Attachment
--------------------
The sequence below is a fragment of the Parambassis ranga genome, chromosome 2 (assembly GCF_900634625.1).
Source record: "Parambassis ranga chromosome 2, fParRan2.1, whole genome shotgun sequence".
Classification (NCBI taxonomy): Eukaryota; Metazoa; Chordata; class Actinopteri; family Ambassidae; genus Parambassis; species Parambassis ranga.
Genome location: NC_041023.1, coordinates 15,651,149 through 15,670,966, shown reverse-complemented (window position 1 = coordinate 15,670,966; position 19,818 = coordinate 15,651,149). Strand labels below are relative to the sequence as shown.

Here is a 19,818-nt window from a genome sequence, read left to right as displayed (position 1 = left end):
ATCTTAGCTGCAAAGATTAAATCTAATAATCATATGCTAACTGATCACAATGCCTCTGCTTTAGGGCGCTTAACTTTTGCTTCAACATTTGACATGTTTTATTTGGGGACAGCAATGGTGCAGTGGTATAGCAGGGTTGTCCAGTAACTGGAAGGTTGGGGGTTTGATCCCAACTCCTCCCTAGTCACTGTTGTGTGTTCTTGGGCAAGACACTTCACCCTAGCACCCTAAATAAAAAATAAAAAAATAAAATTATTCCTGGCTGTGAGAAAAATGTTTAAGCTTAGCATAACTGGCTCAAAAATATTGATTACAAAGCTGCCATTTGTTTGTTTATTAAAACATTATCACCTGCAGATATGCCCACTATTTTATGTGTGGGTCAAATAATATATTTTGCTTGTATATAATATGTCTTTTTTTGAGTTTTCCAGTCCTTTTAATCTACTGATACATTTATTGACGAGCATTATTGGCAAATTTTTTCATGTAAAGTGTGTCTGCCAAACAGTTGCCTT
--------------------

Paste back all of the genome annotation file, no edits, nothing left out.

The sequence below is a fragment of the Parambassis ranga genome, chromosome 2 (assembly GCF_900634625.1).
Source record: "Parambassis ranga chromosome 2, fParRan2.1, whole genome shotgun sequence".
Classification (NCBI taxonomy): Eukaryota; Metazoa; Chordata; class Actinopteri; family Ambassidae; genus Parambassis; species Parambassis ranga.
Genome location: NC_041023.1, coordinates 15,651,149 through 15,670,966, shown reverse-complemented (window position 1 = coordinate 15,670,966; position 19,818 = coordinate 15,651,149). Strand labels below are relative to the sequence as shown.

Here is a 19,818-nt window from a genome sequence, read left to right as displayed (position 1 = left end):
ATCTTAGCTGCAAAGATTAAATCTAATAATCATATGCTAACTGATCACAATGCCTCTGCTTTAGGGCGCTTAACTTTTGCTTCAACATTTGACATGTTTTATTTGGGGACAGCAATGGTGCAGTGGTATAGCAGGGTTGTCCAGTAACTGGAAGGTTGGGGGTTTGATCCCAACTCCTCCCTAGTCACTGTTGTGTGTTCTTGGGCAAGACACTTCACCCTAGCACCCTAAATAAAAAATAAAAAAATAAAATTATTCCTGGCTGTGAGAAAAATGTTTAAGCTTAGCATAACTGGCTCAAAAATATTGATTACAAAGCTGCCATTTGTTTGTTTATTAAAACATTATCACCTGCAGATATGCCCACTATTTTATGTGTGGGTCAAATAATATATTTTGCTTGTATATAATATGTCTTTTTTTGAGTTTTCCAGTCCTTTTAATCTACTGATACATTTATTGACGAGCATTATTGGCAAATTTTTTCATGTAAAGTGTGTCTGCCAAACAGTTGCCTT